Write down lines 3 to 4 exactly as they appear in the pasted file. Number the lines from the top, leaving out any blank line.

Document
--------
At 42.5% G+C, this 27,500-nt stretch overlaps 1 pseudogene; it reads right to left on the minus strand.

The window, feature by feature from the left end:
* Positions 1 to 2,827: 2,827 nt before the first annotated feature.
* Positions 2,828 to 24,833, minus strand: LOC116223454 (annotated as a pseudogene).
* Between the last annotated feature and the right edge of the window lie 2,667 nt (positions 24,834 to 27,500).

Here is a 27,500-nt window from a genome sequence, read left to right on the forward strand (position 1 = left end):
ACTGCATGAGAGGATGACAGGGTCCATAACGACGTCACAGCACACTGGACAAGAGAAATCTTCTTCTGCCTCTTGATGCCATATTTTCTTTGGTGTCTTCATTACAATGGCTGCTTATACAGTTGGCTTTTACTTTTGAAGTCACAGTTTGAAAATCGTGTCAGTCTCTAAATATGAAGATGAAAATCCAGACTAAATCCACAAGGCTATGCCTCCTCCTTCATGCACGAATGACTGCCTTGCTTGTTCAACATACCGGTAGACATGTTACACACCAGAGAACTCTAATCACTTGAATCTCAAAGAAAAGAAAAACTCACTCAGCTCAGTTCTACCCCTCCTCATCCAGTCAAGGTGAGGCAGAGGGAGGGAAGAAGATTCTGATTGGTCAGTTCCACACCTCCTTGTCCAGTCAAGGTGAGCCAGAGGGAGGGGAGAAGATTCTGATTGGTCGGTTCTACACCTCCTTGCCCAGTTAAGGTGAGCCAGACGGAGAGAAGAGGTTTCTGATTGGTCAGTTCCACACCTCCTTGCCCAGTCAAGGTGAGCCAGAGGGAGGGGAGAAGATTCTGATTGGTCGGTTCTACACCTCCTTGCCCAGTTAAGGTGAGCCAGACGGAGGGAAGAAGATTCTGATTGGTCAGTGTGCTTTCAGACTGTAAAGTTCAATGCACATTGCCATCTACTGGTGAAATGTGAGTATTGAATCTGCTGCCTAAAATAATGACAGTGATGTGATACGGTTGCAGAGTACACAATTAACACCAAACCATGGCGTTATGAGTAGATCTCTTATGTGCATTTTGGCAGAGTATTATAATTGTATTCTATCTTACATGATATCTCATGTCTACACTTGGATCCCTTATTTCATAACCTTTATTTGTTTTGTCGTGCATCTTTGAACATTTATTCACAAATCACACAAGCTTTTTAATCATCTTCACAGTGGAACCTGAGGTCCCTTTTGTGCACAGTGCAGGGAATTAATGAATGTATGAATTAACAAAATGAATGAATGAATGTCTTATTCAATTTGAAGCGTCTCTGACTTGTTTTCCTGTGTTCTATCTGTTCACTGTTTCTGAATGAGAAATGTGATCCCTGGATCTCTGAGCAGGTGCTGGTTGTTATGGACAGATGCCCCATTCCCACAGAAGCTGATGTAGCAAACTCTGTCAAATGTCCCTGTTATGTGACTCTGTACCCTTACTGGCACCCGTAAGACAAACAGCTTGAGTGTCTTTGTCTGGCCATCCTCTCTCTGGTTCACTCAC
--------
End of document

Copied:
* Positions 1 to 2,827: 2,827 nt before the first annotated feature.
* Positions 2,828 to 24,833, minus strand: LOC116223454 (annotated as a pseudogene).